Once in a while, something so big happens, it shakes the world to its core. While many lay forgotten in the sands of time, others live on in the form of memorials that stand and bear witness to the astonishing (and, in many cases, tragic) events of human history.
These monuments go beyond history class facts and figures. If you want a real life lesson, scroll down and check out these 4 human history mementos you need to visit.
If you’re anything like the 48.6 million travelers who descend in Italy each year, you’ll probably decide to go to the ghostly ruins of Pompeii. Like moths to a flame, people from all over the world flock to see the famous Roman archaeological site and walk around its ancient streets.
Pompeii was engulfed by lava and ash from Mt. Vesuvius in AD 79. The outcome was cataclysmic – it wiped out entire populations of nearby towns – but also gave history one of the most extensive and intact ruins of an ancient city.
The site has a whopping 50 hectares filled with details of everyday life from almost 2,000 years ago. You’ll find evidence of marketing puns, bodies covered in lapilli (keeping them perfectly preserved), trading routes, graffiti and remnants of the all-important aqueduct, which provided water for 25 street fountains, four public baths and a large number of private houses and businesses.
You can wander around the Forum with Vesuvius in the background or sit under a tree and contemplate the nearby Amphitheater. Pompeii is an ancient human history lesson you’ll never forget!
Statue of Liberty & Ellis Island, New York
Lady Liberty, or Liberty Enlightening the World, is New York’s gentle giant breaking away from her shackles. Think of this as a profoundly moving meditation on the nature of American ideals: she reminds us that freedom is meant for everyone.
Sent over the Atlantic avec amour in 1886, Lady Liberty towers over New York Harbor. Ellis Island itself was the gateway to the United States for 12 million immigrants during the first half of the 20th century. Nearly half of all Americans have ancestors that came through Ellis Island. Who knows, perhaps your own family members came this way! Try to track them down at the Ellis Island National Immigration Museum
Together, a visit to the Statue of Liberty and Ellis island make a powerful statement for tolerance and diversity.
Auschwitz-Birkenau Memorial, Krakow
Probably the world’s most famous concentration camp, Auschwitz-Birkenau Memorial and Museum is a living memorial to the 1.5 million people who perished here during the German Nazi regime.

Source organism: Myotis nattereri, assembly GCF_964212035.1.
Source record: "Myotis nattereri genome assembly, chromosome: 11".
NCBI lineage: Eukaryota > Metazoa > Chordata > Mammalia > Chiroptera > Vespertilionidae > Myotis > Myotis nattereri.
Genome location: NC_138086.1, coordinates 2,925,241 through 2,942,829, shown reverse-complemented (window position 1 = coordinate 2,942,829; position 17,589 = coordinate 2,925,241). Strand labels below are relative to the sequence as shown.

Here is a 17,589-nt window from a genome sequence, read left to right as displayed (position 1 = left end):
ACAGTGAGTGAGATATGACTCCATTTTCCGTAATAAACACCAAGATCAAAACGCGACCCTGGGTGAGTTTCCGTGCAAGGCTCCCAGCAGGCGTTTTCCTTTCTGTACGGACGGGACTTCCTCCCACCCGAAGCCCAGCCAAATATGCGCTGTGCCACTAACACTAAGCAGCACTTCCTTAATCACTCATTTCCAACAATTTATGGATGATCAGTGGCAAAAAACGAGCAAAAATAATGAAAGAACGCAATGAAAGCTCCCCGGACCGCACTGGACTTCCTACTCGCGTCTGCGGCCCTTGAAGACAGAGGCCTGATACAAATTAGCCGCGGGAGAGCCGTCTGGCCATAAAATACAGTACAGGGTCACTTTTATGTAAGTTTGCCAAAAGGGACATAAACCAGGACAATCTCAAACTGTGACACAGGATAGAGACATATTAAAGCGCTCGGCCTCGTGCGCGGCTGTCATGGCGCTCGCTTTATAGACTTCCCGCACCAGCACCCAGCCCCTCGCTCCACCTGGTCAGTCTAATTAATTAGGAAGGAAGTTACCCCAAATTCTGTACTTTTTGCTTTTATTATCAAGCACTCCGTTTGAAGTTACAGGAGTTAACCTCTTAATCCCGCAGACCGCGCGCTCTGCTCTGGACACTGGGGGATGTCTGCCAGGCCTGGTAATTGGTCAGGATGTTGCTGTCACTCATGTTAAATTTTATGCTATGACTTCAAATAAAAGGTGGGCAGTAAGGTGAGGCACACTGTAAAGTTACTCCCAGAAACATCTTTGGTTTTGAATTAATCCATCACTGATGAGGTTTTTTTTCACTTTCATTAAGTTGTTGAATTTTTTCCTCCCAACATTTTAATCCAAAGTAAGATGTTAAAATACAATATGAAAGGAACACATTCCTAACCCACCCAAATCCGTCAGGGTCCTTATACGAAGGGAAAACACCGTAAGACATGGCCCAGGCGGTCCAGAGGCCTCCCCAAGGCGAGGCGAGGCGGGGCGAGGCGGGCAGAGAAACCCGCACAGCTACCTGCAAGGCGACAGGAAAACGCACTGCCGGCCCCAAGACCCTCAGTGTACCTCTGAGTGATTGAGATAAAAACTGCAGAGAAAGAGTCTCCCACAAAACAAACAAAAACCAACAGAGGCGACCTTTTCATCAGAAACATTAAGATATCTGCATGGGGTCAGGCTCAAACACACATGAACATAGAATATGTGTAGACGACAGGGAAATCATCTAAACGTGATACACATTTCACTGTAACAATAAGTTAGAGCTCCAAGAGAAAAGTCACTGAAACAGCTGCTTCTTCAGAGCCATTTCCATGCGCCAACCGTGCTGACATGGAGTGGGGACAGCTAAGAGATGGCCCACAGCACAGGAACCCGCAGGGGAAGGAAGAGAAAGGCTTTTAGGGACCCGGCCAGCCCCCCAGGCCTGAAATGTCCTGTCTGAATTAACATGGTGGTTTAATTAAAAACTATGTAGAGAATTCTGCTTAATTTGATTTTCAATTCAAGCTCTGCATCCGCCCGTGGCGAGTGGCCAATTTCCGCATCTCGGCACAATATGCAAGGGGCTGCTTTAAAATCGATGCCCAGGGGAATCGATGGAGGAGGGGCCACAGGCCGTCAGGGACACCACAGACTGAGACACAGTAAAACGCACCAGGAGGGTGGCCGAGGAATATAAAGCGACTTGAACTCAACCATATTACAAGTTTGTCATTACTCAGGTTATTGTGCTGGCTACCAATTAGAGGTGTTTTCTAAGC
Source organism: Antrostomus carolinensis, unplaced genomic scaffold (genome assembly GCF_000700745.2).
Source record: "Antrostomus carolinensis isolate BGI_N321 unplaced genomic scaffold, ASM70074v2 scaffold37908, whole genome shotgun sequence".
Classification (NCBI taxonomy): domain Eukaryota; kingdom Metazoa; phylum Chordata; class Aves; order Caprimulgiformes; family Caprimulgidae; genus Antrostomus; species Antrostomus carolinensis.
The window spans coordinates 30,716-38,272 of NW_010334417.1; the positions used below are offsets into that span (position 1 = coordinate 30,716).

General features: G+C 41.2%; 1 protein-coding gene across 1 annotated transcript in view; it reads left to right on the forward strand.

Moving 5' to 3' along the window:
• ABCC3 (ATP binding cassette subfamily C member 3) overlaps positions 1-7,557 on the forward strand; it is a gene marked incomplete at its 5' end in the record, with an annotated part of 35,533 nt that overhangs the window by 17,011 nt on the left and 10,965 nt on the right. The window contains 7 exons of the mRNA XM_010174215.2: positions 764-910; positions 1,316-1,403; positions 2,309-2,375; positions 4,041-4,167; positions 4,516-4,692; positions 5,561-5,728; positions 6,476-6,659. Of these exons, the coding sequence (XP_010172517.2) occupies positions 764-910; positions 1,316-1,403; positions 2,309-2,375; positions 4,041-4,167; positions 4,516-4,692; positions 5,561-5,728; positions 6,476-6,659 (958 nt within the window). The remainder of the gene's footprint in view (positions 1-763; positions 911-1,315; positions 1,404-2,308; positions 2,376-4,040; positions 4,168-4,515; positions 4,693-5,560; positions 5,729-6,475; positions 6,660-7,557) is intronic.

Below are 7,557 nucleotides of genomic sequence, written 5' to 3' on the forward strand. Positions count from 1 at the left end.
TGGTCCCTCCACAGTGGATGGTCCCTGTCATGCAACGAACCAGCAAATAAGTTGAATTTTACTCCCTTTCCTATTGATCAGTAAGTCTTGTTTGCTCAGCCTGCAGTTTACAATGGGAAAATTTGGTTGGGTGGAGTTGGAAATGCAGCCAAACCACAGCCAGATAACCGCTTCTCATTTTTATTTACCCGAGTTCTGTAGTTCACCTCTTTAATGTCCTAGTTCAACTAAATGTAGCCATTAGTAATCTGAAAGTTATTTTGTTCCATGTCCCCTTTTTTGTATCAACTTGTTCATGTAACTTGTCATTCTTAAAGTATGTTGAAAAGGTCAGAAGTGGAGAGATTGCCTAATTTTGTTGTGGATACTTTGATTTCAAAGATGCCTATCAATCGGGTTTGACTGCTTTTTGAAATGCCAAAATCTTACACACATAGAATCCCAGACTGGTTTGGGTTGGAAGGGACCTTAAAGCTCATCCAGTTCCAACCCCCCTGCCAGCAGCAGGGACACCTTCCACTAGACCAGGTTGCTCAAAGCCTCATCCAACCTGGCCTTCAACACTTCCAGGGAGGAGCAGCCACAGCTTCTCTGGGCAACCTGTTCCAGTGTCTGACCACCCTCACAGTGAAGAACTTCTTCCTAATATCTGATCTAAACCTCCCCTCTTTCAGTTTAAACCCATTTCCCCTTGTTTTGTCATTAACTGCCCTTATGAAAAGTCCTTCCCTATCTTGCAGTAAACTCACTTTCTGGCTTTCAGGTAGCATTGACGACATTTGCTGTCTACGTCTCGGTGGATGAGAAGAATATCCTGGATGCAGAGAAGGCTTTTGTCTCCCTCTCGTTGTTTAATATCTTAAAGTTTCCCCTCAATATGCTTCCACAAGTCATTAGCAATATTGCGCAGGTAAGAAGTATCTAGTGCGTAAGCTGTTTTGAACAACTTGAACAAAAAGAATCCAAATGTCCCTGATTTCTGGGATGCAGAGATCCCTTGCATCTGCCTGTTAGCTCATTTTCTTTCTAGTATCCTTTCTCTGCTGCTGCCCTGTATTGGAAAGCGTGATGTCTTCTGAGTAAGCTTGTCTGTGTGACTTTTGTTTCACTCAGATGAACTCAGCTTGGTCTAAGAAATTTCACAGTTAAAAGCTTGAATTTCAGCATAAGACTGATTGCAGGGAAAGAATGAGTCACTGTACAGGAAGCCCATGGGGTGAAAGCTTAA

This complex gives a voice to a dark chapter in human history. Established in 1940 and in operation for five years, it has 150 buildings and 300 ruins with original roads, fences, watchtowers, and railway ramps, all of which paint an eye-opening picture of one of the world’s biggest genocides.
Upon arrival, you’ll come face-to-face with the gate bearing the words Arbeit macht frei – “Work sets one free”, foreshadowing the extreme hardships of the Holocaust and the everyday life of each prisoner. Visiting the memorial isn’t meant to be fun, but it will open your eyes and make you more aware of everything, and everyone, lost during WWII.
9/11 Memorial & Museum, New York
A visit to the National 9/11 Memorial & Museum is guaranteed to bring up deep emotions within every visitor. The memorial outside is a stirring tribute to those who lost their lives, and the museum is a powerful exploration of the events of 11 September.
The museum is divided into three sections and has a collection of over 10,000 artifacts collected from Ground Zero – including a section of antenna from the roof of the North Tower and the remains of a fire truck.
Standing outside, the memorial sits where the World Trade Center complex once was. Two immense man made waterfalls create hauntingly beautiful pools, surrounded by 76 bronze plates inscribed with the names of the nearly 3,000 victims of terrorism on this site.
Though it can be difficult to face, the National 9/11 Memorial & Museum doesn’t only delve into moments of terror and sadness: it pays tribute to people’s ability to come together in the face of profound adversity.
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